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I've always been reticent to learn these offshoot dialects of languages unless I really needed to. I'd much prefer it if they were treated as syntax experiments, and good ideas from them filtered back into the main language.



It's a mistake to think of one "main" language. There's a limit to what can be fed back into the Java language. Other languages like Clojure and Scala have more than enough going for them and stand on their own merits. I'm seeing increasing numbers of teams relegate Java code to legacy status in favor of newer JVM languages.

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The problem is the rate things get filtered back to Java. I started using Groovy when I kept waiting and waiting for new language features. In 2003.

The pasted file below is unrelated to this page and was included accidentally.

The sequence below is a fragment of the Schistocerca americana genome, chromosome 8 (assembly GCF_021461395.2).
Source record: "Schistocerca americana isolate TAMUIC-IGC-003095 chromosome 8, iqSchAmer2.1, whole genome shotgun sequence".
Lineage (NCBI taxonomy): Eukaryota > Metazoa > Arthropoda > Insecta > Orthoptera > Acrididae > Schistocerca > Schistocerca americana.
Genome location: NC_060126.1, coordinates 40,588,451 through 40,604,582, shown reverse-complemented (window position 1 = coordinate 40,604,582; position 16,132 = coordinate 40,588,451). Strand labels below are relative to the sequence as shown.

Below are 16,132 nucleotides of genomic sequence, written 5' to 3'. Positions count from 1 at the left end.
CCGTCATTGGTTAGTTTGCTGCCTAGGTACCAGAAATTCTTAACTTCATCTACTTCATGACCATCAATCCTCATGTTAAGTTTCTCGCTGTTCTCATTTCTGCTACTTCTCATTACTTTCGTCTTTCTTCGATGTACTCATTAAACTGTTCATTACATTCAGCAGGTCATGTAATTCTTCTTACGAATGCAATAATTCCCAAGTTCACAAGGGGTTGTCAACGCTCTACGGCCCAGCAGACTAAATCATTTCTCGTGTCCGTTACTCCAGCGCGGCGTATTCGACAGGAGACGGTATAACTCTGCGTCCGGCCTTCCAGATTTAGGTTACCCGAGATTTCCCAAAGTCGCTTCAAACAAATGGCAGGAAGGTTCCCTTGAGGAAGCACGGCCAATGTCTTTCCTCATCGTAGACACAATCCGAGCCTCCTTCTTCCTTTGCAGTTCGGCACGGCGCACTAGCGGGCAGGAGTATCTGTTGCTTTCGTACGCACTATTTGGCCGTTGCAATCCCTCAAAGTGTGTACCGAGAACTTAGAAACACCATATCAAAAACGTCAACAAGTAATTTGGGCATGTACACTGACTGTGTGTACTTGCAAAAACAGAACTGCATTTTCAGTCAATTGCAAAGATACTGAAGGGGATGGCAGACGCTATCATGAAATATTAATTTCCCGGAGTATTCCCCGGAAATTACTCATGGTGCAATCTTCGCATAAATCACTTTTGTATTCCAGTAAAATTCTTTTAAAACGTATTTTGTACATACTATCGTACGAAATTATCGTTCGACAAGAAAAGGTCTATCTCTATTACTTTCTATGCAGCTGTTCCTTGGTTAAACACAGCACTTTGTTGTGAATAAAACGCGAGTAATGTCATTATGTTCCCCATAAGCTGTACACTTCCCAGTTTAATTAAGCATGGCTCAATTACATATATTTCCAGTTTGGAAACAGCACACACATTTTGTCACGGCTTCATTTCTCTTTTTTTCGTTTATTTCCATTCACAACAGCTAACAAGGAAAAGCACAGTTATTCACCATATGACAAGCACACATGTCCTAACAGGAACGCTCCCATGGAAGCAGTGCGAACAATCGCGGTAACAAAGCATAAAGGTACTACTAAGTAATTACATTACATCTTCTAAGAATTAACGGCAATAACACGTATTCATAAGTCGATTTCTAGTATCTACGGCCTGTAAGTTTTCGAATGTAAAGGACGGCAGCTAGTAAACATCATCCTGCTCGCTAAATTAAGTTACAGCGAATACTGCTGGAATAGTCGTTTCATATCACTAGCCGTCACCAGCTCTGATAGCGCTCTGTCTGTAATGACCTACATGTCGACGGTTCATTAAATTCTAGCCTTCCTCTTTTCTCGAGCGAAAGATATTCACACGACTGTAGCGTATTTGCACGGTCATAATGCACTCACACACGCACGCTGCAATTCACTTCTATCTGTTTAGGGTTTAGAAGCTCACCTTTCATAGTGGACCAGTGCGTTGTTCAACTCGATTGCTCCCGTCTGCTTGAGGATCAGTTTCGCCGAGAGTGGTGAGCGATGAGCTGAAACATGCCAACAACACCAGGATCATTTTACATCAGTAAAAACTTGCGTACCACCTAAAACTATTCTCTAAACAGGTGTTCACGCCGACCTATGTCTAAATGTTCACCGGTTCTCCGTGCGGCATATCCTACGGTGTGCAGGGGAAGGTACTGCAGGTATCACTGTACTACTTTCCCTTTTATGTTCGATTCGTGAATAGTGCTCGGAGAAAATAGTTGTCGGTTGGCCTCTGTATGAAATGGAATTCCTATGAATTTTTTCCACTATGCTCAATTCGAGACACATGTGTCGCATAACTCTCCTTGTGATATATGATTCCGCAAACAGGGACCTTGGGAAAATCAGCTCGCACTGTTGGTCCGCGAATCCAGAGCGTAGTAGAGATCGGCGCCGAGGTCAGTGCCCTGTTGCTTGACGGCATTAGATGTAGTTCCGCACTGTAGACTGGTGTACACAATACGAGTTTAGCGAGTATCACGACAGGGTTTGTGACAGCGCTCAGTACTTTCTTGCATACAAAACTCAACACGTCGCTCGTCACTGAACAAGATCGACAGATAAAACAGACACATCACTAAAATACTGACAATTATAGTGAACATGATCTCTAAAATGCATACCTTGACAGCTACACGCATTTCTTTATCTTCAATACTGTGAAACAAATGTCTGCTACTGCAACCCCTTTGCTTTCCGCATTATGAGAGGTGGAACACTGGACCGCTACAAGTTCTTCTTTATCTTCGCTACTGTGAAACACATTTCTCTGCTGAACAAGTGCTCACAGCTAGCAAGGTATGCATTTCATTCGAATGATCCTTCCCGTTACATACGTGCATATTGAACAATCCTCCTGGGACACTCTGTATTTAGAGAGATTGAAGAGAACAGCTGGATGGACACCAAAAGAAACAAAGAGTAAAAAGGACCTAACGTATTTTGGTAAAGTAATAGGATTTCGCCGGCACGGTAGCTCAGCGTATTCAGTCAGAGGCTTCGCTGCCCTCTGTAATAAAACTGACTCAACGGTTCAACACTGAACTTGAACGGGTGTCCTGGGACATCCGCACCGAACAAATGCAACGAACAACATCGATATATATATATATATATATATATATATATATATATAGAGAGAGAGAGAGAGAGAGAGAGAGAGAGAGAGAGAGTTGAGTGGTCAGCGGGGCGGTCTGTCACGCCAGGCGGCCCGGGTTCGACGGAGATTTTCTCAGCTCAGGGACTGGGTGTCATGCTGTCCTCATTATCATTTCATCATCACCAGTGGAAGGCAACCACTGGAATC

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Groovy wasn't production-ready in any way, shape, or form until 2005 when the parser was rewritten in Antlr 2, and even then it took years to clean up bugs particularly those related to the MOP which was added in 2006. The Java 5 features weren't even begun to be added to Groovy until early 2006, and they're still buggy. The only significant addition to Groovy since then has been a @CompileStatic tag in Groovy 2.0 in June 2012, which its main user Grails 2.2 didn't dare bundle until 6 months later, but didn't actually use the static compilation. Grails 2.4, still in development, is the first to actually use any of the static features of Groovy, but with a strong caution in the doco: "Care must be taken when deciding to statically compile [Grails] code." http://grails.org/doc/2.4.0.M1/guide/introduction.html#whats...

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